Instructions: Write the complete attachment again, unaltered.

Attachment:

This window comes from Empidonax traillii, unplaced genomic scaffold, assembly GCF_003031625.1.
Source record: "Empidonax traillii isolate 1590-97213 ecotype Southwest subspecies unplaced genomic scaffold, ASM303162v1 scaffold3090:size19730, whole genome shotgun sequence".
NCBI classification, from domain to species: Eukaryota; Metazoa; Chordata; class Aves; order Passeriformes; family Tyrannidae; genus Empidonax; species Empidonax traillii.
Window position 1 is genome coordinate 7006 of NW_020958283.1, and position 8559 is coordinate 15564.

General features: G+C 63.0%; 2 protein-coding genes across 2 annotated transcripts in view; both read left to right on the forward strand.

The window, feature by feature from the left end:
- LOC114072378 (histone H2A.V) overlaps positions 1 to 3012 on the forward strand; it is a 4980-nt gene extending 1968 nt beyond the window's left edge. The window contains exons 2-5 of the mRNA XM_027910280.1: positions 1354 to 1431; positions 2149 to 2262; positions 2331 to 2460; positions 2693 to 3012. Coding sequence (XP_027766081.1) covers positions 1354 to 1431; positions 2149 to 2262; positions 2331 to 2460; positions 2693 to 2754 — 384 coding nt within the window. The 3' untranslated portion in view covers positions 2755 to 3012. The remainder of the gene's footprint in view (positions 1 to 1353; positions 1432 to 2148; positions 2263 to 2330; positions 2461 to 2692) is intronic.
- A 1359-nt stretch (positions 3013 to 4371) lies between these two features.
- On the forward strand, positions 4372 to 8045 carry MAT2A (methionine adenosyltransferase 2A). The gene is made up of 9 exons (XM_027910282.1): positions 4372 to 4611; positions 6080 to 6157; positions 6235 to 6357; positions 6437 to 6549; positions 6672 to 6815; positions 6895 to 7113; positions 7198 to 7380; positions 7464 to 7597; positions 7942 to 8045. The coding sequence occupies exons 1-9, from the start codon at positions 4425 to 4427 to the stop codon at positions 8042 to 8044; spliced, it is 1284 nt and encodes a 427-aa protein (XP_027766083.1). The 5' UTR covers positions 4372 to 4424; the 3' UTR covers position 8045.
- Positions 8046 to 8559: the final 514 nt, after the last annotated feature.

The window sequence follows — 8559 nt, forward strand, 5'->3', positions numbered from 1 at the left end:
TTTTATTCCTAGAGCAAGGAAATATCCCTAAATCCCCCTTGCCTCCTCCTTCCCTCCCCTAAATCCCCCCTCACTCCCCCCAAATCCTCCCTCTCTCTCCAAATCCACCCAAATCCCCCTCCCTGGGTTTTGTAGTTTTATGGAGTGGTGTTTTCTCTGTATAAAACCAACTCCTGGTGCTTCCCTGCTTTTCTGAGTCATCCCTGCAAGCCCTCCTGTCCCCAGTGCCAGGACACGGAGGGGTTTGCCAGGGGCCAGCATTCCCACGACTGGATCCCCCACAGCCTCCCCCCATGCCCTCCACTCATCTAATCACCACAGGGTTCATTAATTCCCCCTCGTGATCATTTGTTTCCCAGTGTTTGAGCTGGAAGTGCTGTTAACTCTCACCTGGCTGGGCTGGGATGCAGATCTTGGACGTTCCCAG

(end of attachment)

This window comes from Empidonax traillii, unplaced genomic scaffold, assembly GCF_003031625.1.
Source record: "Empidonax traillii isolate 1590-97213 ecotype Southwest subspecies unplaced genomic scaffold, ASM303162v1 scaffold3090:size19730, whole genome shotgun sequence".
NCBI classification, from domain to species: Eukaryota; Metazoa; Chordata; class Aves; order Passeriformes; family Tyrannidae; genus Empidonax; species Empidonax traillii.
Window position 1 is genome coordinate 7006 of NW_020958283.1, and position 8559 is coordinate 15564.

General features: G+C 63.0%; 2 protein-coding genes across 2 annotated transcripts in view; both read left to right on the forward strand.

The window, feature by feature from the left end:
- LOC114072378 (histone H2A.V) overlaps positions 1 to 3012 on the forward strand; it is a 4980-nt gene extending 1968 nt beyond the window's left edge. The window contains exons 2-5 of the mRNA XM_027910280.1: positions 1354 to 1431; positions 2149 to 2262; positions 2331 to 2460; positions 2693 to 3012. Coding sequence (XP_027766081.1) covers positions 1354 to 1431; positions 2149 to 2262; positions 2331 to 2460; positions 2693 to 2754 — 384 coding nt within the window. The 3' untranslated portion in view covers positions 2755 to 3012. The remainder of the gene's footprint in view (positions 1 to 1353; positions 1432 to 2148; positions 2263 to 2330; positions 2461 to 2692) is intronic.
- A 1359-nt stretch (positions 3013 to 4371) lies between these two features.
- On the forward strand, positions 4372 to 8045 carry MAT2A (methionine adenosyltransferase 2A). The gene is made up of 9 exons (XM_027910282.1): positions 4372 to 4611; positions 6080 to 6157; positions 6235 to 6357; positions 6437 to 6549; positions 6672 to 6815; positions 6895 to 7113; positions 7198 to 7380; positions 7464 to 7597; positions 7942 to 8045. The coding sequence occupies exons 1-9, from the start codon at positions 4425 to 4427 to the stop codon at positions 8042 to 8044; spliced, it is 1284 nt and encodes a 427-aa protein (XP_027766083.1). The 5' UTR covers positions 4372 to 4424; the 3' UTR covers position 8045.
- Positions 8046 to 8559: the final 514 nt, after the last annotated feature.

The window sequence follows — 8559 nt, forward strand, 5'->3', positions numbered from 1 at the left end:
TTTTATTCCTAGAGCAAGGAAATATCCCTAAATCCCCCTTGCCTCCTCCTTCCCTCCCCTAAATCCCCCCTCACTCCCCCCAAATCCTCCCTCTCTCTCCAAATCCACCCAAATCCCCCTCCCTGGGTTTTGTAGTTTTATGGAGTGGTGTTTTCTCTGTATAAAACCAACTCCTGGTGCTTCCCTGCTTTTCTGAGTCATCCCTGCAAGCCCTCCTGTCCCCAGTGCCAGGACACGGAGGGGTTTGCCAGGGGCCAGCATTCCCACGACTGGATCCCCCACAGCCTCCCCCCATGCCCTCCACTCATCTAATCACCACAGGGTTCATTAATTCCCCCTCGTGATCATTTGTTTCCCAGTGTTTGAGCTGGAAGTGCTGTTAACTCTCACCTGGCTGGGCTGGGATGCAGATCTTGGACGTTCCCAG